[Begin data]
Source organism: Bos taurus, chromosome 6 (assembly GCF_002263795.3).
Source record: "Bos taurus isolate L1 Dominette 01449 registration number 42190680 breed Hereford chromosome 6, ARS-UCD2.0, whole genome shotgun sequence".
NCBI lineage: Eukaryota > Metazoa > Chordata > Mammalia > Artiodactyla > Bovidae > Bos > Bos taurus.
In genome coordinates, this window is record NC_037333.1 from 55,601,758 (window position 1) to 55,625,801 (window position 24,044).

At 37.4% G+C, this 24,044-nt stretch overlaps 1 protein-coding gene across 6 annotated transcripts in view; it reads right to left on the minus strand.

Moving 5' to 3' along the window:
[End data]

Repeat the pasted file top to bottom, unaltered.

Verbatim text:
Source organism: Bos taurus, chromosome 6 (assembly GCF_002263795.3).
Source record: "Bos taurus isolate L1 Dominette 01449 registration number 42190680 breed Hereford chromosome 6, ARS-UCD2.0, whole genome shotgun sequence".
NCBI lineage: Eukaryota > Metazoa > Chordata > Mammalia > Artiodactyla > Bovidae > Bos > Bos taurus.
In genome coordinates, this window is record NC_037333.1 from 55,601,758 (window position 1) to 55,625,801 (window position 24,044).

At 37.4% G+C, this 24,044-nt stretch overlaps 1 protein-coding gene across 6 annotated transcripts in view; it reads right to left on the minus strand.

Moving 5' to 3' along the window: